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Inverse design of discrete mechanical metamaterials

Presented by: 
Henrik Ronellenfitsch Massachusetts Institute of Technology
Friday 17th May 2019 - 10:20 to 10:40
INI Seminar Room 1
Mechanical and phononic metamaterials exhibiting negative elastic moduli, gapped vibrational spectra or topologically protected modes enable precise control of structural and acoustic functionalities. While much progress has been made in their experimental and theoretical characterization, the inverse design of mechanical metamaterials with arbitrarily programmable spectral properties and mode localization still poses an unsolved problem. Here, we present a flexible computational inverse-design framework that allows the efficient tuning of one or more gaps at nearly arbitrary positions in the spectrum of discrete phononic metamaterial structures. The underlying algorithm optimizes the linear response of elastic networks directly, is applicable to ordered and disordered structures, scales efficiently in 2D and 3D, and can be combined with a wide range of numerical optimization schemes. We illustrate the broad practical potential of this approach by designing mechanical bandgap switches that open and close pre-programmed spectral gaps in response to an externally applied stimulus such as shear or compression. We further show that the designed structures can host topologically protected edge modes, and validate the numerical predictions through explicit 3D finite element simulations of continuum elastica with experimentally relevant material parameters. Generally, this network-based inverse design paradigm offers a direct pathway towards manufacturing phononic metamaterials, DNA origami structures and topolectric circuits that can realize a wide range of static and dynamic target functionalities. Joint work with Norbert Stoop, Josephine Yu, Aden Forrow, Joern Dunkel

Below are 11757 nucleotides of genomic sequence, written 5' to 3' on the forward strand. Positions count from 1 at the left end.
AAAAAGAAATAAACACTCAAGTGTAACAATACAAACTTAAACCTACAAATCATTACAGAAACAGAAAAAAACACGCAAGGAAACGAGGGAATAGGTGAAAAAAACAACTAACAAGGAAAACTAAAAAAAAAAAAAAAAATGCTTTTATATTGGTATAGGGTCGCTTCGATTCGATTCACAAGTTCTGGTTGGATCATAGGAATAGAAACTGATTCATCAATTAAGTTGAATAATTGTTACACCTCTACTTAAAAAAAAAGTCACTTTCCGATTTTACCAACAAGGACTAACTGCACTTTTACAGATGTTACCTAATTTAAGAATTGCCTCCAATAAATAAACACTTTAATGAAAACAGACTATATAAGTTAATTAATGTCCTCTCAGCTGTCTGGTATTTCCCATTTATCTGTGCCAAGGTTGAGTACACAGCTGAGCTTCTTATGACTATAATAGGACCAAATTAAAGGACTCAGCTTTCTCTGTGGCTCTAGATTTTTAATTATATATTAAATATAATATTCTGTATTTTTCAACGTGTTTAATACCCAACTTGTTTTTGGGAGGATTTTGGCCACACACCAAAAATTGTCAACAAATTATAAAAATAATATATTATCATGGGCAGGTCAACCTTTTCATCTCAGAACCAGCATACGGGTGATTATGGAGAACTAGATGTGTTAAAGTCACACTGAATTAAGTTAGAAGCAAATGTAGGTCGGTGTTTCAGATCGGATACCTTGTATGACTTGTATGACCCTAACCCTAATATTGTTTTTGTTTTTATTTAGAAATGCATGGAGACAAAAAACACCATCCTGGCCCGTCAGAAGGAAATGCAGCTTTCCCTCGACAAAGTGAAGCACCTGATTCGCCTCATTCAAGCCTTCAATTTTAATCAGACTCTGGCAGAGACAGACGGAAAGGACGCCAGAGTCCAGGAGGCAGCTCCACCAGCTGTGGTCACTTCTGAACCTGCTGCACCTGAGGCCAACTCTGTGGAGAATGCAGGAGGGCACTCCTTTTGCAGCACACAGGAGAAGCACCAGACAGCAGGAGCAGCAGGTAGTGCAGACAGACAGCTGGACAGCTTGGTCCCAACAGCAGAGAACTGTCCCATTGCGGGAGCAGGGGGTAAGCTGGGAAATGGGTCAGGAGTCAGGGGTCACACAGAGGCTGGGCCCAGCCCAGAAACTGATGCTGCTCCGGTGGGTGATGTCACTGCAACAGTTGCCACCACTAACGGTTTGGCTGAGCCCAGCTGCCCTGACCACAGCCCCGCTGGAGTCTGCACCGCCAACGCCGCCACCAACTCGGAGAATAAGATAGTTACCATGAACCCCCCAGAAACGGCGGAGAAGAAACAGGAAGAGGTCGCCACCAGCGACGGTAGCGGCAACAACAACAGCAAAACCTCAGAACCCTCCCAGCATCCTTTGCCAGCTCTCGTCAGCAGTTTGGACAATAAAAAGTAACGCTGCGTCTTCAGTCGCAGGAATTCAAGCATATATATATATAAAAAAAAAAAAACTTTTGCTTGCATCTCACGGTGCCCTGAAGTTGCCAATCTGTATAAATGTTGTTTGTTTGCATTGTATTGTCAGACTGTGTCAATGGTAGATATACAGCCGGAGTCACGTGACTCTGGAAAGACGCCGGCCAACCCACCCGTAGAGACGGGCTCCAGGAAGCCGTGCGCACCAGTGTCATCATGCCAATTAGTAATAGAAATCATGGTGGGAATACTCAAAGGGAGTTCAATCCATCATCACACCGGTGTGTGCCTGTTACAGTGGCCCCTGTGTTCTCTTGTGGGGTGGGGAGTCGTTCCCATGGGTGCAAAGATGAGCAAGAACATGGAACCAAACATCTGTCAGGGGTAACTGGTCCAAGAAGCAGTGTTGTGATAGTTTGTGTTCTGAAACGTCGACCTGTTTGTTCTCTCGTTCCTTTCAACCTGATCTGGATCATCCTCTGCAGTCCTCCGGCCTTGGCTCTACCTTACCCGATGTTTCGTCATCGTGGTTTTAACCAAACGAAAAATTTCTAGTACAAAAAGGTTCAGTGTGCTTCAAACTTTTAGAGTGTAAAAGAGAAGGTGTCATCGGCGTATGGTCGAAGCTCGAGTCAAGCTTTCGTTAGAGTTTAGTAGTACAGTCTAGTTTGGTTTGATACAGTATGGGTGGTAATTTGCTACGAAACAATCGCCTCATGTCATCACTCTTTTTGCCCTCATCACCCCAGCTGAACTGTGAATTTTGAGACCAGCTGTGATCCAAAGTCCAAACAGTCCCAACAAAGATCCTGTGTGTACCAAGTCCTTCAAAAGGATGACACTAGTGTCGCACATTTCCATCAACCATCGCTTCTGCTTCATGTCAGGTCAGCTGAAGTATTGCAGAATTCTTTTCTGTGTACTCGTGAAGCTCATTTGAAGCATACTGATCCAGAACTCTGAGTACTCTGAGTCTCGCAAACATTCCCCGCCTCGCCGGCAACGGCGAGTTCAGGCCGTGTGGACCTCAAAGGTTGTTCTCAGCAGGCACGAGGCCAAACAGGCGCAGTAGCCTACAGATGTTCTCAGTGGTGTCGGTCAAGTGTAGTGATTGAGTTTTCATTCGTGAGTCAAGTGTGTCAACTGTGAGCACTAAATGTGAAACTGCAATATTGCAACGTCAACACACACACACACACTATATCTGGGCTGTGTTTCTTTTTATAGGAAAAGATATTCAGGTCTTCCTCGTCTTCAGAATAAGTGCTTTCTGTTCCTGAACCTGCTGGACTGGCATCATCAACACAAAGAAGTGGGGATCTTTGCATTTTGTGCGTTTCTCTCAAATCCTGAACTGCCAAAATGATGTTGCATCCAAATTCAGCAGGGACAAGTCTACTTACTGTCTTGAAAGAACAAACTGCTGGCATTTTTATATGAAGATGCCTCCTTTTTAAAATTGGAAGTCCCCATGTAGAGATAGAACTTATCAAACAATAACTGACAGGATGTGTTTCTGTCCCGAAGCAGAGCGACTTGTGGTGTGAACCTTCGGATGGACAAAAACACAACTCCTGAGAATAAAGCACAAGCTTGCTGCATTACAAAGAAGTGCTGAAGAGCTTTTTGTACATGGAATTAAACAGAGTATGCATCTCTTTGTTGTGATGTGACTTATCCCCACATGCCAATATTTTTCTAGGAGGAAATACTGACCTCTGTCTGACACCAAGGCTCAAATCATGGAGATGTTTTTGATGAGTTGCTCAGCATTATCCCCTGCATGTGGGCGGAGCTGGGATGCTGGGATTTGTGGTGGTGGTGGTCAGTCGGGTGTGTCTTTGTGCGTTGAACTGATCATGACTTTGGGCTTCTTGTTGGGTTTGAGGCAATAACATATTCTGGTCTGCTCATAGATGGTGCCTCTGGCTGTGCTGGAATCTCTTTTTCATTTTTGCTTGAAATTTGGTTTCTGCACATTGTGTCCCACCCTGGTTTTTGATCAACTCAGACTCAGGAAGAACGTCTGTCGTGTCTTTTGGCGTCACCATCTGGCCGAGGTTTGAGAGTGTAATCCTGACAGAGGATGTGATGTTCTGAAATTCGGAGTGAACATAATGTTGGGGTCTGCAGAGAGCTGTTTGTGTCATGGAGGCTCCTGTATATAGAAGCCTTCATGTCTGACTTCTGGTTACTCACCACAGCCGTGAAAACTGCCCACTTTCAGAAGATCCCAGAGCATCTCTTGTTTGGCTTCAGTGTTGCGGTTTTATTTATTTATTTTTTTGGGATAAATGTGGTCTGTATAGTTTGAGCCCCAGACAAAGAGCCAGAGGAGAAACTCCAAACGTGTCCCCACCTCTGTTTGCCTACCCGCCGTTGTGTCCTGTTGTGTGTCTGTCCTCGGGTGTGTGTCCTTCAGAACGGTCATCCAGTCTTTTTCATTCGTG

University of Cambridge Research Councils UK
    Clay Mathematics Institute London Mathematical Society NM Rothschild and Sons